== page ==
Considering the weather conditions in Palm Springs; careful emphasis was placed on how the building was to be designed around the passage of the sun throughout the day and year to optimize solar shading and maximize airflow. Geolocating our SketchUp model and hosting interactive render solar studies ensured our model was a perfect mirror of the site, informing Koto and the client in the design development process. Once resolved, we opted to use the sun as the protagonist in our animation, tracking its movement throughout the day as it interacts with this beautiful home.
Once our lighting was resolved, the next step involved creating and importing photorealistic materials to be applied to our model, including several Chaos Scans throughout the scene (can you spot them?).
What is the most important thing to keep in mind in order to achieve powerful visual storytelling?
To tell a story, the viewer has to feel fully transported into the world that you are showing them. As visualizers, this means ensuring that your work contains a nice blend of microscopic detail and macroscopic context to ensure that the key messages are communicated effectively.
Spending more time working on a specific material that will be captured up close is time well-spent, as it builds congruence between the viewer and the narrative of high quality that you are looking to share.
Equally important is ensuring that your wider scale context has been addressed. Developing the hillsides beyond the site could have been avoided to save time, but we felt it essential in giving the audience an understanding of how the home is so well integrated into its environment.
We advocate for the creation of ‘paper edits’ or storybooks to map out how you would like the viewer to journey through the site. Primarily used in filmmaking, these are used to convey the brand, message, and mood of an animation or film before the rendering stage.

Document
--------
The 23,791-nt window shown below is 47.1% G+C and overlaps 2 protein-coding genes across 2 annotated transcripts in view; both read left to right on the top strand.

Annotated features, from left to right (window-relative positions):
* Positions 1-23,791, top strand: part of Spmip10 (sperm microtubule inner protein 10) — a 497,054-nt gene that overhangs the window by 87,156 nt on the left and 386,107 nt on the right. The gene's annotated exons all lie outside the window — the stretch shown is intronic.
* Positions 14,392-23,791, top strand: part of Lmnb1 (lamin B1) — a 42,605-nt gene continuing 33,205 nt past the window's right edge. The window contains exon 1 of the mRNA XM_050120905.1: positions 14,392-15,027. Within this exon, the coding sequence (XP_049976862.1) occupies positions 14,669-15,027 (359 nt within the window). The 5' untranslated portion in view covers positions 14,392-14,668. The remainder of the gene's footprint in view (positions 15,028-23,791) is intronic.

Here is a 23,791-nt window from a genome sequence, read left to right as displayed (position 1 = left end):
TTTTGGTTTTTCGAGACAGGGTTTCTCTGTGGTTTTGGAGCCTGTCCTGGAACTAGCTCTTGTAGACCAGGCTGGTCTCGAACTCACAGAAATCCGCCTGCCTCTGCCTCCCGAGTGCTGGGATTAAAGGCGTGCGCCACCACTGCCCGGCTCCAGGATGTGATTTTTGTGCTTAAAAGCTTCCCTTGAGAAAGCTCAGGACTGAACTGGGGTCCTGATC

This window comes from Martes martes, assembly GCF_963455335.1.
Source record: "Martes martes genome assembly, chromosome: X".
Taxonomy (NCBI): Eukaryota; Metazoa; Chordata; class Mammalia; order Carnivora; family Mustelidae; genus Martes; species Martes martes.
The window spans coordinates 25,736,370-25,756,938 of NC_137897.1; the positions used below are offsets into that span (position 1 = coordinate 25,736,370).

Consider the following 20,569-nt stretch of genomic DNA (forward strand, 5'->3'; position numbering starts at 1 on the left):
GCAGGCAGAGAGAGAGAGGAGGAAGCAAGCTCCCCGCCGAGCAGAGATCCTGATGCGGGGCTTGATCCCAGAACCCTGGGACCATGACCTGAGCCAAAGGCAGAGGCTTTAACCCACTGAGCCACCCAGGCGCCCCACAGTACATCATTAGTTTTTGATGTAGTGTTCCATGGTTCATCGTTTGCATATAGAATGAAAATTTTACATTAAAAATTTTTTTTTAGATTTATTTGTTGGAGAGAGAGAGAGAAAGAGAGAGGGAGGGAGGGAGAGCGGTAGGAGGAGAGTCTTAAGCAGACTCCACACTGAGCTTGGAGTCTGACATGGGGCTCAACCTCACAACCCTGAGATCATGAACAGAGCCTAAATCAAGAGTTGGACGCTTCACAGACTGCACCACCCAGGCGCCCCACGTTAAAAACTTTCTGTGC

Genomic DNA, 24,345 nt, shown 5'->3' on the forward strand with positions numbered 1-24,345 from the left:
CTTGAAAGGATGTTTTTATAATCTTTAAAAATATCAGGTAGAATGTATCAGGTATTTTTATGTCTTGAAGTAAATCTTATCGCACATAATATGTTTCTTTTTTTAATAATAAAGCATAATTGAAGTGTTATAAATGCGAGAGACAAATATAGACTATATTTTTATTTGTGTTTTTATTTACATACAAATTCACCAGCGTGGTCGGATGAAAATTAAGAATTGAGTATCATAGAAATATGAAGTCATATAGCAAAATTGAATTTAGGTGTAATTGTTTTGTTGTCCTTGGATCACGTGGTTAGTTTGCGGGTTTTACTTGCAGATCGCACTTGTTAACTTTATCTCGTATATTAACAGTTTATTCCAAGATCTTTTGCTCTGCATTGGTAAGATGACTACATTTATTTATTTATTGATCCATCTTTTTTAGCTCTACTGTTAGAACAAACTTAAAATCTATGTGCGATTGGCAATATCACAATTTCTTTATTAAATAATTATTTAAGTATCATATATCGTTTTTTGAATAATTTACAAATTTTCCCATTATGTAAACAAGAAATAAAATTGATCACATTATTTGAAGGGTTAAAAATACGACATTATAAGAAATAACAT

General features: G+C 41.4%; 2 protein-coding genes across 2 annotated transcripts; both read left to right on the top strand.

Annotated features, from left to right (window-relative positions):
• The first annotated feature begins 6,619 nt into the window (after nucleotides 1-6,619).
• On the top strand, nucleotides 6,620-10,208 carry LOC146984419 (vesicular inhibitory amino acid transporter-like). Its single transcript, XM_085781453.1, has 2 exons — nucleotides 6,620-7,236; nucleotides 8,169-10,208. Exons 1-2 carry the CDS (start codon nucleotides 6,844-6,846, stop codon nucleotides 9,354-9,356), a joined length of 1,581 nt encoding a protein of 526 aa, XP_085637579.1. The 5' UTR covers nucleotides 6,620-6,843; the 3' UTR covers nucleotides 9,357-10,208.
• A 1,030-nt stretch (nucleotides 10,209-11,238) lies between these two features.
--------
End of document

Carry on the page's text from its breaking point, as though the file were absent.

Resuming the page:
The attention to detail in the interior is amazing. Can you explain the process of creating tangible textures on every surface?
With the textures implemented for this project specifically, we were able to use Poliigon textures for the entire project, apart from the roof tile material that we created ourselves and the rocky terrain that we displaced from an old Grant Warwick pack of ‘ground’ textures.
Each texture came with full high-resolution specular, normal, displacement, and reflection maps that we were able to place into the relevant bitmap slots and start testing the scene.
The collaboration and consultation between Archilime and KOTO design helped us understand the end goal in regard to the mood and styling of the final output. This design had to showcase each beautiful raw material in the best light, right down to the roughness of the plaster that can be seen on the interiors to the ‘Shou sugi ban’ exterior cladding - a traditional Japanese practice where cedar is charred, to preserve the wood, giving it more longevity and durability. With this very rough, burnt matte black-silver finish we needed to really customize the maps and bring them to the right roughness seen in the renders.
Can you share how V-Ray 6’s Enmesh helped to create the Gabion walls in the exterior?
The gabion walls are a prime example of Enmesh. The cage that contains the stone presented the perfect opportunity to experiment with different options.
After creating a couple of 3D patterns and applying Enmesh to the grouped boxes which surround the stone, we have the ability to control how the 3D patterns are tiled on our chosen surfaces.